Freedom? Yes, no, maybe, from Canberra to Holyrood

Seventeen long years ago, Scottish nationalism stumbled upon a champion with a truly global profile; a gobby warrior hero smeared in sky blue, with the face that launched a fistful of blockbusters throughout the 1990’s. The liberties Braveheart’s producers took with history have provoked some controversy, but its success proved to be manna from Hollywood heaven for Scotland: the year after the release of the film and its Oscar triumph, tourist numbers skyrocketed. The Wallace Monument in Stirling saw visitor numbers explode from 40,000 to approximately 1,000,000 in 1996, the year after the film’s release. Mel Gibson may well have drawn and quartered his own acting career and reputation since then, but at least for a time, Scottish independence had a modern, universally recognisable personage that they could rally behind as a nation. The freedom that Gibson fought for on cinema screens, with his shaggy hair, and his abominable attempt at a Scots accent, was still a freedom that seemed worth fighting for.

Contrastingly, it would seem that the jury is still out on the particular brand of freedom that Scotland’s First Minister Alex Salmond is fighting for. On Monday 15th October, the Scottish National Party leader signed an agreement [PDF] with Prime Minister David Cameron in Edinburgh sanctioning a “yes/no” referendum to be held on the question of Scottish independence from the United Kingdom before the end of 2014. The referendum represents a “once in a generation” opportunity for Scottish people to decide whether or not they should remain part of the United Kingdom. As an Australian, it is difficult not to compare the unfolding Scottish experience to my own country’s recent experience. In 1999, the Australian people, in their infinite wisdom, decided in a similar referendum to vote against the formation of an Australian republic, retaining the role of the Queen of the Commonwealth realms as the country’s titular Head of State. A strange result indeed – particularly for a post-colonial Western nation with its own vibrant cultural identity, floating at the foot of South-East Asia as the so-called “Asian century” dawned. Why did Australia say “no”, and why, at this early stage, does it seem most likely that Scotland is going to say “no” in two years time?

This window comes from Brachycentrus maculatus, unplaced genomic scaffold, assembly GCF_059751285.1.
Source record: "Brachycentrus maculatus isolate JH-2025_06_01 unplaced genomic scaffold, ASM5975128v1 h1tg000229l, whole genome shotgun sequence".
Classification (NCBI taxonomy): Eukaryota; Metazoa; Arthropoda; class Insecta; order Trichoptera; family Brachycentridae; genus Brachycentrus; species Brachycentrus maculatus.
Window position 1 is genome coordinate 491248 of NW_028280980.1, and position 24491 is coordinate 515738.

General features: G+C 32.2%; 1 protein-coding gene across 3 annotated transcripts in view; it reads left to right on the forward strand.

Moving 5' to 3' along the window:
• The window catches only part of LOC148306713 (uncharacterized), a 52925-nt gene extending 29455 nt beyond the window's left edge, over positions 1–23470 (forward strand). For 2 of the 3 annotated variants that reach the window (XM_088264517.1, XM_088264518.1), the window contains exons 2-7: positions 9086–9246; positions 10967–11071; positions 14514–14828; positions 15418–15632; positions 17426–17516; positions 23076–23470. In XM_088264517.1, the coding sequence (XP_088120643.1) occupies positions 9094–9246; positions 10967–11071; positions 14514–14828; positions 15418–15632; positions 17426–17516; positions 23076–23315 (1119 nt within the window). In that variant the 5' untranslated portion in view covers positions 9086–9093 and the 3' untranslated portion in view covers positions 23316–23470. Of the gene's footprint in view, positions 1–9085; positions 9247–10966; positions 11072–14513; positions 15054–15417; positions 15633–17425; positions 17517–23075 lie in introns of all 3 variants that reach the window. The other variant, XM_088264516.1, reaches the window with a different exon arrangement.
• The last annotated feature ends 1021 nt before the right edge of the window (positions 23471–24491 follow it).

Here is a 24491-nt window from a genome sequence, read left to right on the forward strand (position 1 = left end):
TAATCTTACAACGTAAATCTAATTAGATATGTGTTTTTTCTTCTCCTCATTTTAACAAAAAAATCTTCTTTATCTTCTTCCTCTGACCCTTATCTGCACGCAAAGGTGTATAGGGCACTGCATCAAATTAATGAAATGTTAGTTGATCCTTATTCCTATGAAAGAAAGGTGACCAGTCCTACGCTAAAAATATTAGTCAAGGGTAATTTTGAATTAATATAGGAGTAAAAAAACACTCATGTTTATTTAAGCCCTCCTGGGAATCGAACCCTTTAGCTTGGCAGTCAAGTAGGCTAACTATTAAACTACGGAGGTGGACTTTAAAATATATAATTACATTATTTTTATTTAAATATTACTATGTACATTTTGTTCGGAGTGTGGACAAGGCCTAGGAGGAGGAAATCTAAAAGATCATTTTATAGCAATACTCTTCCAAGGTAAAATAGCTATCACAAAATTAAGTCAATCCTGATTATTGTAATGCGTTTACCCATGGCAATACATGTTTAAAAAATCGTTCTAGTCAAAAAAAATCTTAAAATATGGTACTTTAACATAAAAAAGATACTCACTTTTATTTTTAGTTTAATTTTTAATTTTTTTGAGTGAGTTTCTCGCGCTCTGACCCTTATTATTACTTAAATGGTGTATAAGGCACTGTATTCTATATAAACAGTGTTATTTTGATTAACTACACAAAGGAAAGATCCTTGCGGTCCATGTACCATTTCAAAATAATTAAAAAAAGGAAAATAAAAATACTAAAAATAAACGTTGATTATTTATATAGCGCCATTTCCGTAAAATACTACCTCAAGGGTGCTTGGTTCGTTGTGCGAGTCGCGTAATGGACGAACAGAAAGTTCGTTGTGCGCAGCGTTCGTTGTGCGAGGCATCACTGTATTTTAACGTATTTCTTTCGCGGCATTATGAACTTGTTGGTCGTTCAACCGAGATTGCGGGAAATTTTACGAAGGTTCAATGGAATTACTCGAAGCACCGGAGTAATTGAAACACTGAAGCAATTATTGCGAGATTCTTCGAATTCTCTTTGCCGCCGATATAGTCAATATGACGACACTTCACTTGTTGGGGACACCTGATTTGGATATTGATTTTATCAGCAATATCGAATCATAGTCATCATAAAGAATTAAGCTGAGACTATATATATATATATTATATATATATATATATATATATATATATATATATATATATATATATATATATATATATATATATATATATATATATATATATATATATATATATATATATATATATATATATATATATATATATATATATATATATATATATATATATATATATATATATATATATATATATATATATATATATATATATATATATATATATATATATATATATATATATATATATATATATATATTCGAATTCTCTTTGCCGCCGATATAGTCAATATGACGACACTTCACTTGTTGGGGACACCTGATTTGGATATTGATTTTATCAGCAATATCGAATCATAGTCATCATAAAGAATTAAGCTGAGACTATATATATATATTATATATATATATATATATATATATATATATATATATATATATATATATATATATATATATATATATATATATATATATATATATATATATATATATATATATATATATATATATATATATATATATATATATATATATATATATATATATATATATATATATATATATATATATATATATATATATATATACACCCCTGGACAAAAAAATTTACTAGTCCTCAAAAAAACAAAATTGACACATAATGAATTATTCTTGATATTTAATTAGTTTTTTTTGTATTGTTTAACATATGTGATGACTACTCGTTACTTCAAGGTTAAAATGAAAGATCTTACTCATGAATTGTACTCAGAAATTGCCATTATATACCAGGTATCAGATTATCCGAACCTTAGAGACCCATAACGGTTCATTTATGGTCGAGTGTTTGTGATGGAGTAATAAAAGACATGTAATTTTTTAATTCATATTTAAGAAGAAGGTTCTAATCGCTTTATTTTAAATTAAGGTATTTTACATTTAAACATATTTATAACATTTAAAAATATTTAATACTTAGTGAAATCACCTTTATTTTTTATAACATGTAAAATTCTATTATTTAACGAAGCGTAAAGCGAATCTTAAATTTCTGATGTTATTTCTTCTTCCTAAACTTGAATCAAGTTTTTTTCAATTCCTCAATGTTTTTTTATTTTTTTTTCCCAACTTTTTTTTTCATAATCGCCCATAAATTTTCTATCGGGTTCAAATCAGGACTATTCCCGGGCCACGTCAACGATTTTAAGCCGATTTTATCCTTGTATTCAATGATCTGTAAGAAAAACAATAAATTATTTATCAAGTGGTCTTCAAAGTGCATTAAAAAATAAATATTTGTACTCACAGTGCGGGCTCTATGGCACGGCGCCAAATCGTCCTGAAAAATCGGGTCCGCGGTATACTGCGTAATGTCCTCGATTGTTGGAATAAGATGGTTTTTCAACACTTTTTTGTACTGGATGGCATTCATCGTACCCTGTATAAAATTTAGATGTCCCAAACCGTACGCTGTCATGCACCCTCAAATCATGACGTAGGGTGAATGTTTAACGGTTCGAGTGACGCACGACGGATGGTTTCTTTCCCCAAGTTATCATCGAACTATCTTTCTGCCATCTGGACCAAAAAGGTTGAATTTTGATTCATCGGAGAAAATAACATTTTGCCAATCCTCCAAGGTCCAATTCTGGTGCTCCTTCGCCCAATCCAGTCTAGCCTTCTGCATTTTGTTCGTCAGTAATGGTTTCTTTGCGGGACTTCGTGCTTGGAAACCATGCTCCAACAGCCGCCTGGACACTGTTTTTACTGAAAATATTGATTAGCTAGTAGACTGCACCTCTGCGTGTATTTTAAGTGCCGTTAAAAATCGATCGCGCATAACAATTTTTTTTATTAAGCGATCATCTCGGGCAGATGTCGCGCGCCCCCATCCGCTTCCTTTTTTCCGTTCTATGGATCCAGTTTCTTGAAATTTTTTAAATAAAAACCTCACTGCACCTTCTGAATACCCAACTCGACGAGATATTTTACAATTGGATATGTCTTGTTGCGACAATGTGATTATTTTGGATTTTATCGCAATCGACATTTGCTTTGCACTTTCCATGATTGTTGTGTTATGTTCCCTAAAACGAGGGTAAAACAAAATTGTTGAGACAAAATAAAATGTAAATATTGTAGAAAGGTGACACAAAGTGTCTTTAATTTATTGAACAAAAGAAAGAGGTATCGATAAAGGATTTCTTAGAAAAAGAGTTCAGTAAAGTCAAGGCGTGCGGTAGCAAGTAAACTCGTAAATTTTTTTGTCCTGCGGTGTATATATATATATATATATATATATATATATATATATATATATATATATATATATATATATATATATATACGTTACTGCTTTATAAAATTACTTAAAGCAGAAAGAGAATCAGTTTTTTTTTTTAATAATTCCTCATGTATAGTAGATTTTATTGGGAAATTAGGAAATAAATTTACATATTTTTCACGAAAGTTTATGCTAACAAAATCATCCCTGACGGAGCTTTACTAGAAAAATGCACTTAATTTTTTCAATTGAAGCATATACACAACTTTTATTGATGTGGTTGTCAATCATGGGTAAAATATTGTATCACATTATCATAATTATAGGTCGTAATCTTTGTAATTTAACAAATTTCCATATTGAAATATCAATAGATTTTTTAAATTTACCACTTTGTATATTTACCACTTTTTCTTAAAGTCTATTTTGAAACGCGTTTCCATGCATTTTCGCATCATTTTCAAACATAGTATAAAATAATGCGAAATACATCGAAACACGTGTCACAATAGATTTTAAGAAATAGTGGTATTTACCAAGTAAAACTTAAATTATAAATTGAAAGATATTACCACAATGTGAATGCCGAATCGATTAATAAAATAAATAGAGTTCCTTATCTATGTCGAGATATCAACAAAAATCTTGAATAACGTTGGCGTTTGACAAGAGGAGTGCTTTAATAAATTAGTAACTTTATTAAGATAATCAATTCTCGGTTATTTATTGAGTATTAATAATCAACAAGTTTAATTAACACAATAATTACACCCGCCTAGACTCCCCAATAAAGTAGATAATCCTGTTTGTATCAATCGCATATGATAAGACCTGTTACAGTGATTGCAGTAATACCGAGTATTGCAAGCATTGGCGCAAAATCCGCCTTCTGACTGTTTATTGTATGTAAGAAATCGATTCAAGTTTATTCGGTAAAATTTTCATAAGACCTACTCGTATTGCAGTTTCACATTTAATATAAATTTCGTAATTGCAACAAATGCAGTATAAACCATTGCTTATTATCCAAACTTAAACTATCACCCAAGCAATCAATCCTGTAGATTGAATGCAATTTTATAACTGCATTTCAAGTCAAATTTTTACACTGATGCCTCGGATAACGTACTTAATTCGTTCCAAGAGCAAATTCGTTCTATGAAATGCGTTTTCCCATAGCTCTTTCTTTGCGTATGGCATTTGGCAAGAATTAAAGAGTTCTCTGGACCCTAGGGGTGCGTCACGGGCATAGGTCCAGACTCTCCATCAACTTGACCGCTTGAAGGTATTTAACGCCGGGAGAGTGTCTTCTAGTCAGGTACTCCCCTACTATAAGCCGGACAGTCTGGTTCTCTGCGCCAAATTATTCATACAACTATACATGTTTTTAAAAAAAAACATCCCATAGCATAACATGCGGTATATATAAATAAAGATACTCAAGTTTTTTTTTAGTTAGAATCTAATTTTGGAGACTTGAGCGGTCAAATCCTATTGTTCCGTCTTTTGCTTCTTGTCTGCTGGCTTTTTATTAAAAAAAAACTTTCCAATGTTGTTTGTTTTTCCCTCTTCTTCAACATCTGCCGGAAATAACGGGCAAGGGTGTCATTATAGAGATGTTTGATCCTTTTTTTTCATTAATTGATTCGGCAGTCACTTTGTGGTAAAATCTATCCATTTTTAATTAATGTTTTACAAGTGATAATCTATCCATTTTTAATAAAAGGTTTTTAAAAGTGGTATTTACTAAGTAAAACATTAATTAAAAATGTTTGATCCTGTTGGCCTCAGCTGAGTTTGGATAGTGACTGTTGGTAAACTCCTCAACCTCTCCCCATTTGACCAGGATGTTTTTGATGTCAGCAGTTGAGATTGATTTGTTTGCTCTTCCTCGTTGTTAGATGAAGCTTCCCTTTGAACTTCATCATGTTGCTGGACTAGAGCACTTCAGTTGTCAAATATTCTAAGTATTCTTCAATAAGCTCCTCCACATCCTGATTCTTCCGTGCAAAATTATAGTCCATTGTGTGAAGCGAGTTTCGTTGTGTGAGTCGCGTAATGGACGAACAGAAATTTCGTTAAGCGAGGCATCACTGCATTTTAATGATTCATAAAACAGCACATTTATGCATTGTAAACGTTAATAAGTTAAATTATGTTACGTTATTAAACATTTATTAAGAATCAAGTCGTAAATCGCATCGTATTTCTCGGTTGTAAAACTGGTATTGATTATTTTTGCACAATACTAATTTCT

In Australia, the 1999 referendum result was a clear product of the framing of the question. A Constitutional Convention convened by the conservative Howard Government in February 1998 provided nominal support for the push towards a republic, and indeed a preferred republican “model”, whereby an Australian President, elected by a two-thirds majority of elected members of Australia’s Parliament, would replace the role of the Queen in Australia’s Constitution. Technically, few could rationally argue that the model endorsed by the convention was not the best model. Pragmatically, this would prove to be a classic case of death-by-committee writ large. Monarchists – few in number in Australia – effectively united in an unholy alliance with supporters of different republican models to defeat the referendum and set the cause of mature Australian nationhood back decades.

In Scotland’s case, as it was in Australia’s case, the binary question put to citizens will be both deceptively simple and fearfully complex; it will contain multitudes. Faced with the weight of history, the warm enveloping tendrils of a shared British culture, and all the complicated political repercussions of the choice, do we seriously expect ordinary citizens to respond with a simple “Yes” or “No”? What an answer to be compelled to give to such a profound question! Polling on support for Scottish independence already reflects the confusion and polarisation of the electorate: support for outright independence in Scotland is hovering weakly at around 30%, which it has done for some years. Support for more devolved powers for Scotland (short of full independence), however, appears consistently 5-10% stronger, and in fact represents the most broadly popular choice for Scotland’s future. As Lesley Riddoch has lamented for the Guardian, it is surely some sort of madness a “greater devolution” option will not even be on the referendum table. Combining support for outright independence and support for “devo-max”, as it has been labelled, it is clear that a majority of Scots would like their nation to be more independent from the United Kingdom than it currently is. Sadly for Scotland, this is not the question that will be asked in 2014. This is not the question that Scots will be allowed to answer.

True democracy surely must demand more than giving citizens a choice between a few bad or uninspiring options every few years; on questions of national significance, simply asking a question is not enough. If the questions being asked of citizens by their governments are so clumsily framed as to restrict the power of the people to speak their own personal beliefs – their own personal truth – to the nation, we may well come to question just how democratic our modern brand of democracy really is.